My own small moment of contact with Marc Riboud came about when as a member of Forgotten Fish Memory Orchestra, we were looking for an image for the cover of our CD album, ‘The Bicycle Lesson’. Leafing through a portfolio of his 1960’s Chinese work, we came upon a subtle but arresting shot taken in a back street of Peking in the mid ’60s. I wrote to him to ask how he would feel about a slightly off-kilter absurd orchestra using his beautiful image on their new album. I also sent him some recordings. He was very gracious in his reply, diplomatically didn’t comment on the music, and said we could use his work as we wished, for free. He didn’t even complain when we took the sacrilegious step of cropping the image to fit the CD format. What a guy.

fenêtres d'antiquairecd-bicyle-lessin

As a kind of a post script to this, I later looked for that little back street on one of my travels in (what was now called ) Beijing. I was unable to find it. Many of the charming old ‘hutong’ of the Chinese capital have been demolished to make way for high rise tower blocks. The future. Fortunately we at least still have the massive back catalogue of Marc Riboud’s work to inform, educate and beguile us.

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George Gurdjieff

He was a remarkable, complicated, brilliant, infuriating and inspiring man. His life’s work was to synthesise a philosophy for the perfection of human consciousness, bringing together Sufism, esoteric gnosticism, fakirism, shamanism, and incorporating all aspects of intellectual thought, art, music, dance and physical endeavour. But it was more than just a philosophy, it was a practical guide through the rigours and difficulties of human physical, mental and emotional existence. A blueprint or manual for the evolution of the spirit.

He was born in the 1870s in Kars, which was then part of the Russian empire, a town on the border between what we would now call Turkey and Armenia. It seemed to be in a permanent state of flux, a gateway for all kinds of cultural inroads, and most of the time seemed to be inundated with invasions from its many neighbouring countries and areas. So the young Gurdjieff was exposed very early on in his life to the mysteries of the outside world. He went off in pursuit of more journeys into the unknown.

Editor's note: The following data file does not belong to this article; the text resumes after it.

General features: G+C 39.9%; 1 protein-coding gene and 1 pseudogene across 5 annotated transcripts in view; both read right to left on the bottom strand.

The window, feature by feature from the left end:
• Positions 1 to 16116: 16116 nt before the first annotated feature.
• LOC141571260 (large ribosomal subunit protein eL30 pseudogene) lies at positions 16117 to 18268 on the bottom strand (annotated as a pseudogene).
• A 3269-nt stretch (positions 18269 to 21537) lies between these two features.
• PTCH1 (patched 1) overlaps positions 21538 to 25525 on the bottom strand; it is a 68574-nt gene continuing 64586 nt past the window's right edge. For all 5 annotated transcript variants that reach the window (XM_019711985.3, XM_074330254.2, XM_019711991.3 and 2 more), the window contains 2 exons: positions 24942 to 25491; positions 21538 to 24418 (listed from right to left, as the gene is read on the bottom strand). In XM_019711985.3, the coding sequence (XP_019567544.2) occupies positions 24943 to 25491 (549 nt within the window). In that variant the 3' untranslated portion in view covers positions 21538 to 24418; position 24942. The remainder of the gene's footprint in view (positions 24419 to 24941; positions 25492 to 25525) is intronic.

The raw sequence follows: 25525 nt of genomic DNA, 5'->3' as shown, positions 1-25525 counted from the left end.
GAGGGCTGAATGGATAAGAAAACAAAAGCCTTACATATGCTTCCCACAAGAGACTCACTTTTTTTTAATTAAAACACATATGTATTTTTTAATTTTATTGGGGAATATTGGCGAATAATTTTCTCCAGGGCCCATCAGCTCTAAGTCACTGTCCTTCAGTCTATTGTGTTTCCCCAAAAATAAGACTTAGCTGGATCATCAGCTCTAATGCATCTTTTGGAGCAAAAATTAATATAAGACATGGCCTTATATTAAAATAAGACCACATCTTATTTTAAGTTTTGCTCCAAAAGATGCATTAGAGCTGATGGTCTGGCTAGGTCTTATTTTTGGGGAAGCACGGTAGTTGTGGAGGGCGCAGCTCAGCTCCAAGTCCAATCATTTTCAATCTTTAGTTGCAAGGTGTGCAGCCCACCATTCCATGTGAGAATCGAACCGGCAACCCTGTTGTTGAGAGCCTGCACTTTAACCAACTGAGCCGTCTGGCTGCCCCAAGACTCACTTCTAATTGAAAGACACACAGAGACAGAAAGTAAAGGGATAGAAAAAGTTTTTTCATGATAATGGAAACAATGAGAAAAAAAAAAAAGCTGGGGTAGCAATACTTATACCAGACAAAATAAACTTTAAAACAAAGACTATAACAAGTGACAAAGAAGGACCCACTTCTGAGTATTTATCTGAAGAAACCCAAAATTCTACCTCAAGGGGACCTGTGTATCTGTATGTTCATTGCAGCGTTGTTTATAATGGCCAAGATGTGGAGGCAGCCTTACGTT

By his thirties he had travelled extensively all over Asia, and in Russia, skilfully avoiding wars, and managing to gain access to esoteric communities, monasteries, and dervish brotherhoods from Armenia to Bokhara, from Egypt to Tashkent. He was a man of some personal power and charisma. He attracted a large following of ‘pupils’ who travelled with him on his sometimes perilous journeys in obscure regions of Asia and the orient. Eventually he settled in France where he set up a school to pass on his vast knowledge which he had absorbed over a lifetime of searching. The school proved to be difficult in the extreme for both him and his students. As a teacher he was oblique, one moment very demanding, the next playful. He would pile hardship upon hardship to his faithful devotees, but then he would just as easily overwhelm them with cognac so that they would lose their ‘inhibitions’ (he believed that the vast majority of humans were little more than robots, fast asleep in their lives. His calling was to ‘wake them up’).

The Gurdjieff School didn’t really work out. He called his coterie of followers ‘idiots’ but in his own inimitable affectionate way. He was disappointed in them. If he had had any hair on his head he would have torn it out. He disbanded the school, deciding that he would spend the remaining years of his life writing a great book which would not only clearly set out his spiritual theories but would also outlast him. His teachings would be able to continue, even after the teacher had gone. This book took some years to materialise. Eventually the great massive tome ‘Beelzebub’s Tales to his Grandson’ was unleashed on an unsuspecting public. It wasn’t the great illuminating success that Gurdjieff hoped for. If anything it obfuscated his teachings, the great knowledge became lost in a fog of allusions, metaphors, wordplays, tall stories, impenetrable parables, and at fifteen hundred inscrutable pages, it is a dense, opaque and sometimes harrowing read. If you persevere with it, it will suddenly expose little gems, pearls of understanding, moments of epiphany. It will never be voted ‘book of the month’ and yet over time, with effort from the reader it can be deeply inspiring.

Gurdjieff also composed music. Although he was more or less Armenian by birth, his father was partly Greek. The earliest recordings of Gurdjieff’s music were only made later in his life, when he was in France. They are composed on a harmonium. Is this because it happened to be the instrument which was to hand? Was it his intention to produce music which adhered to the European tempered scale or was it by chance? The music he heard in his youth would have been micro-tonal music played on the old oriental instruments of that time and region. One would think that this ancient and beautiful music of Turkey and Armenia would have been the closest to his heart. The European harmonium, with it’s twelve tone chromatic system is not capable of playing the nuanced ‘maqam’ or mode of Asia minor. Anyway, his recorded harmonium work, although some of it is clearly improvisation, does show the warm, and profoundly compassionate nature of the man.


This is an improvisation based upon one of Gurdjieff’s improvisations.